Despite the alleged Daesh connections of two of the three shooters in the San Bernardino health clinic massacre earlier this week, the Republican hand-wringing over Muslim extremist Syrian refugees overwhelming the United States, and the general suspicion in this nation of persons of Middle Eastern origins and descent since the 9/11 attacks, law enforcement officials, though naturally concerned about Daesh, Al Qaeda, and other potential foreign threats, are much more worried about another group of terrorists: homegrown right wing extremists.

According to a June 2015 op-ed in the New York Times by sociology professor Charles Kurzman and terrorism think tank director David Schanzer, of the University of North Carolina and Duke University, respectively, of the 382 law enforcement agencies they surveyed in 2014:

74 percent reported anti-government extremism as one of the top three terrorist threats in their jurisdiction;

39 percent listed extremism connected with Al Qaeda or like-minded terrorist organizations as a top three threat; and

Only 3 percent identified the threat from Muslim extremists as severe, compared with 7 percent for anti-government and other forms of extremism.

The two researchers also spoke with counter-terrorism specialists at 19 law enforcement agencies throughout the nation in both urban and rural counties. The specialists reported that though extreme Islamic radicalization of U.S. citizens from the Middle East or of Middle Eastern descent was a concern, it was not as dangerous as radicalization among homegrown right-wing extremists.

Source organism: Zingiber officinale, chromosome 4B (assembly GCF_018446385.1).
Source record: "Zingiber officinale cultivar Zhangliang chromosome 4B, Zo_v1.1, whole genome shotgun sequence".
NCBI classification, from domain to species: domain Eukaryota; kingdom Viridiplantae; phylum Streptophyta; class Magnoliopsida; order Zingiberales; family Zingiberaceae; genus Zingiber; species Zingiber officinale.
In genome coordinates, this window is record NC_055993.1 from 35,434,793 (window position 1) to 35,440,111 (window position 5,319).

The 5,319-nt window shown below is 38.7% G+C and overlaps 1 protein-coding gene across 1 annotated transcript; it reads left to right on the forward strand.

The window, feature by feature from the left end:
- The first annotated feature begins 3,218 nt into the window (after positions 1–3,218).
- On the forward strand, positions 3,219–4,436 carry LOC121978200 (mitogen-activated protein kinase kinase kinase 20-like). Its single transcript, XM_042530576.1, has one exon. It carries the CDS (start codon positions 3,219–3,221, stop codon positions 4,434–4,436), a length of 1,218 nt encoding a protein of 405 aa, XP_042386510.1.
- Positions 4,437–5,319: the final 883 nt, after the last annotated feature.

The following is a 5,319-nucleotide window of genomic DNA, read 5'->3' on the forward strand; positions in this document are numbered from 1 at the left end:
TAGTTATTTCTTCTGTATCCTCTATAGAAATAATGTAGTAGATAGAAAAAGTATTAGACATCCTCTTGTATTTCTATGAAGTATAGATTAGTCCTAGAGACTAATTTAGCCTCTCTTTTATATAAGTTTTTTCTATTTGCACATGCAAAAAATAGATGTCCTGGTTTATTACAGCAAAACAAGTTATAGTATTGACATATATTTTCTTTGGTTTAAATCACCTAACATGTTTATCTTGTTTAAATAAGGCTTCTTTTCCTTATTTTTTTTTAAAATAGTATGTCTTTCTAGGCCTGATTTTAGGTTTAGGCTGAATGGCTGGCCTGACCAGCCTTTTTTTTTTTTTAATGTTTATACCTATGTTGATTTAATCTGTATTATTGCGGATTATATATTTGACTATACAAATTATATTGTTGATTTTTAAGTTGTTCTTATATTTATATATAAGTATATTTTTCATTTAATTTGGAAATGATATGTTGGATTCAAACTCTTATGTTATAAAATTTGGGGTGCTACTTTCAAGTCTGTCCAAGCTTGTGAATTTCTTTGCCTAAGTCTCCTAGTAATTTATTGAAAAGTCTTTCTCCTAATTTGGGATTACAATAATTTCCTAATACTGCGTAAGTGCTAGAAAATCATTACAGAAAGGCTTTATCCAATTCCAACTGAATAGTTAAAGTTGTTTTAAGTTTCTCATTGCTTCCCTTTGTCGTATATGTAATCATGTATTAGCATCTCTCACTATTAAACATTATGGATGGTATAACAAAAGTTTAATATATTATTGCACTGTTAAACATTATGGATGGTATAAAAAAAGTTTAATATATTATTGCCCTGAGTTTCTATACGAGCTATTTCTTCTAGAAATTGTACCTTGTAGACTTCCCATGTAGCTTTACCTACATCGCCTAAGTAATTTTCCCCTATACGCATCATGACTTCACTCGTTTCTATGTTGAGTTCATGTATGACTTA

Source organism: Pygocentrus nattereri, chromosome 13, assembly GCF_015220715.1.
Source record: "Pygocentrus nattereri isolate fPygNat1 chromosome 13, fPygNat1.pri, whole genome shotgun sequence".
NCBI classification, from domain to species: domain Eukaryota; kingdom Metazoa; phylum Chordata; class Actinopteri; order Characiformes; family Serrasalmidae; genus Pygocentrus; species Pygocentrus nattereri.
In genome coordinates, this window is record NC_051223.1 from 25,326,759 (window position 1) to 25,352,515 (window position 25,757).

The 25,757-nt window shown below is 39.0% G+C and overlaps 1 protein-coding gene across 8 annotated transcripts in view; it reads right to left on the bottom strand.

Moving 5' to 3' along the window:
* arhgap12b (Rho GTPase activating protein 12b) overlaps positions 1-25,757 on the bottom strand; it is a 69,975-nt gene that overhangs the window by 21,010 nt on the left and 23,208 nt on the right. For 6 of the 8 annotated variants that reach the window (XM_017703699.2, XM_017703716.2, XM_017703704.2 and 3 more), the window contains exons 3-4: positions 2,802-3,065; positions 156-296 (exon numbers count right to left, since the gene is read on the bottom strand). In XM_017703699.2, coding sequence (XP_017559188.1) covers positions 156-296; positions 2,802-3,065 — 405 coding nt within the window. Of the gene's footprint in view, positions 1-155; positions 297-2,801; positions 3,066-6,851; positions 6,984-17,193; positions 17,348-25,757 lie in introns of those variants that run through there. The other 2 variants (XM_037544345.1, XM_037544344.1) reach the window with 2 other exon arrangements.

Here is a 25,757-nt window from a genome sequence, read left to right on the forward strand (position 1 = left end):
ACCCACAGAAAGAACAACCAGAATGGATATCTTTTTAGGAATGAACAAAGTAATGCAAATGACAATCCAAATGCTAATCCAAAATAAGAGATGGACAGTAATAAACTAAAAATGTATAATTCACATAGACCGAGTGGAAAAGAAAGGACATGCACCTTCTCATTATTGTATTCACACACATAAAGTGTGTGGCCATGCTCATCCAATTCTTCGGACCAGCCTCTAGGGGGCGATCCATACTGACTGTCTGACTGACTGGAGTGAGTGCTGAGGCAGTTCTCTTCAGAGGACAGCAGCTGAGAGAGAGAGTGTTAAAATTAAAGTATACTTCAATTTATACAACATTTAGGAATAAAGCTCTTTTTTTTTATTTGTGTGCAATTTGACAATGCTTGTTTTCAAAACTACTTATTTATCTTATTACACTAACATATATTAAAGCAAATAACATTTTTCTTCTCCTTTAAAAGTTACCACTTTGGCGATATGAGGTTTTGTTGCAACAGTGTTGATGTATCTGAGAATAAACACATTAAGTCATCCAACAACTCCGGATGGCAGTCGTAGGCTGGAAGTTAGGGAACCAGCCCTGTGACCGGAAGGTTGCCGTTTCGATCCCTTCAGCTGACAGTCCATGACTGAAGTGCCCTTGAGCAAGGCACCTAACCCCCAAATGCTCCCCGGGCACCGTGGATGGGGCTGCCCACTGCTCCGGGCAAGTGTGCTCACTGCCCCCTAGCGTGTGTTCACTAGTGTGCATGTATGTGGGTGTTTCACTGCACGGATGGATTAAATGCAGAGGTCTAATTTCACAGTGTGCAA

According to the op-ed, some officers listed militias, neo-Nazis, and so-called sovereign citizens as the biggest extremist threat faced by law enforcement. One officer even stated he believed that the anti-government threat had “really taken off.” The article also noted that 25 law enforcement officers had been killed by right-wing extremists and that such extremists tend to share a fear that government will confiscate firearms and that the collapse of the government and the economy is imminent in this country.

Kurzman and Schanzer emphasized:

Despite public anxiety about extremists inspired by Al Qaeda and the Islamic State, the number of violent plots by such individuals has remained very low. Since 9/11, an average of nine American Muslims per year have been involved in an average of six terrorism-related plots against targets in the United States. Most were disrupted, but the 20 plots that were carried out accounted for 50 fatalities over the past 13 and a half years.

In contrast to to Muslim extremist attacks, they pointed out:

Right-wing extremists averaged 337 attacks per year in the decade after 9/11, causing a total of 254 fatalities, according to a study by Arie Perliger, a professor at the United States Military Academy’s Combating Terrorism Center. The toll has increased since the study was released in 2012.

Per those statistics, a terrorist attack in the United States is approximately 17 times more likely to perpetrated by an extremist anti-government individual or group than by Islamic extremists and that an American citizen is more than five times likely to be killed by an anti-government terrorist than an Islamic terrorist.

A summary of Kurzman and Schanzer’s survey may be downloaded at: